Apple has just announced that it will be transition its computers out of Intel’s silicon chips to its own custom-designed chips based on ARM. The first Macs with Apple’s own chips will be shipped by the end of the year.
The company has been recreating its apps to run natively on the new platform. Third-party developers will have to do the same. Apple is launching the Universal App Quick Start Program to help developers through this process. The program provides access to documentation, forums support, beta versions of macOS Big Sur and Xcode 12, and the limited use of a Developer Transition Kit (DTK), a Mac development system based on Apple’s A12Z Bionic System on a Chip (SoC). This program is available for USD 500.
Apple has made the transition for developers seemingly seamless and expects most developers to get their apps running in a matter of days.
A back-up solution is prepared for third-party apps that won’t be able to be rewritten into Apple silicon early on. This is in the form of Rosetta 2, it allows users to run existing Mac apps that haven’t been updated, plug-ins included.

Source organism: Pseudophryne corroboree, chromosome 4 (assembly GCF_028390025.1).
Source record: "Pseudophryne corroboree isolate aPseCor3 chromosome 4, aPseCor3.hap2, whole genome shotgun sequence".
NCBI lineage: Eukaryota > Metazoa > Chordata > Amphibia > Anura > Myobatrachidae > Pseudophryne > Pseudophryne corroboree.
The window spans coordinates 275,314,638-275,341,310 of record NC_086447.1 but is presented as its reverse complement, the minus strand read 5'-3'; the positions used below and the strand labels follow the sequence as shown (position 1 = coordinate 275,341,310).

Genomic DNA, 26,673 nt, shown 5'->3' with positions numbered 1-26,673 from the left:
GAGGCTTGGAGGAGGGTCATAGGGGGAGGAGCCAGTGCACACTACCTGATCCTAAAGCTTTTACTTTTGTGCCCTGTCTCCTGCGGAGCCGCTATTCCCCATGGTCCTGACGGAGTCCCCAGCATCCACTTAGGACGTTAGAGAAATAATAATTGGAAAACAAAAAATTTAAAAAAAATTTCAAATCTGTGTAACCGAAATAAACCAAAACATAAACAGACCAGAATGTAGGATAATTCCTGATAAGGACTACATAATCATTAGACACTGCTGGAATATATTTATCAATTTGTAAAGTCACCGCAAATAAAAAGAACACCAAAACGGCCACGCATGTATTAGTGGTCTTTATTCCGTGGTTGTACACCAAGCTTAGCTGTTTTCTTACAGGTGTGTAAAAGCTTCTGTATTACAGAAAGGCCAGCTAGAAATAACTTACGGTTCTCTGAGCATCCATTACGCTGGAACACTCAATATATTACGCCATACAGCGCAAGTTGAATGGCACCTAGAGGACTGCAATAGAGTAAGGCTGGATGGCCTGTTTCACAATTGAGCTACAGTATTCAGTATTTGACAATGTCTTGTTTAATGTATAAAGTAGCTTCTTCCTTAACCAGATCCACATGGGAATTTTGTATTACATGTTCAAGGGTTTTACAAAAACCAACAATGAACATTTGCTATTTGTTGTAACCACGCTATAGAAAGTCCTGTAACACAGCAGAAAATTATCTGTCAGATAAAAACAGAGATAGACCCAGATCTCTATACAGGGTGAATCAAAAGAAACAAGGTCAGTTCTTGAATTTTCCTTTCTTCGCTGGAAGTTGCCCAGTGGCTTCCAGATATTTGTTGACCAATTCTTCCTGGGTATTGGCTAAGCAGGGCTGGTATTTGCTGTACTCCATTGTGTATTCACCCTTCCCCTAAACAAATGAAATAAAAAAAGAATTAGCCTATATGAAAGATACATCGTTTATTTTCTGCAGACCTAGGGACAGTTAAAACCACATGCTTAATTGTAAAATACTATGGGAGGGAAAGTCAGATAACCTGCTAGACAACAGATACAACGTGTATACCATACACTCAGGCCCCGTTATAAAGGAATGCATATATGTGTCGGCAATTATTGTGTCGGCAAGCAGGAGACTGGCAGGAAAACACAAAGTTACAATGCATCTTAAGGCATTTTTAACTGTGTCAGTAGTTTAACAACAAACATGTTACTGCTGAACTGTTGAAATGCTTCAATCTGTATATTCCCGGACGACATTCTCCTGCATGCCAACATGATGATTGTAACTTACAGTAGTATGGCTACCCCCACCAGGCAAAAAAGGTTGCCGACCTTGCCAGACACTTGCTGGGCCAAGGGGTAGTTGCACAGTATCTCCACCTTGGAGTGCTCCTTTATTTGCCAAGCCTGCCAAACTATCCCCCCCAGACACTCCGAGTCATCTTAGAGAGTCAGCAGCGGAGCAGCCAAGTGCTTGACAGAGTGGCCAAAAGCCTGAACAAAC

The switch to Apple silicon chips is said to “give the Mac industry-leading performance per watt and higher performance GPUs.” In addition, it will have access to technologies like the Neural Engine for machine learning. It also creates a common architecture across the Apple ecosystem making it easier for developers to write and optimize their software.
Apple transition from using PowerPC processors to the current Intel-based chips 15 years ago. The shift to Apple chips is expected to be a two-year transition process.
The upcoming macOS Big Sur will be the first OS version to power the first Apple silicon chips.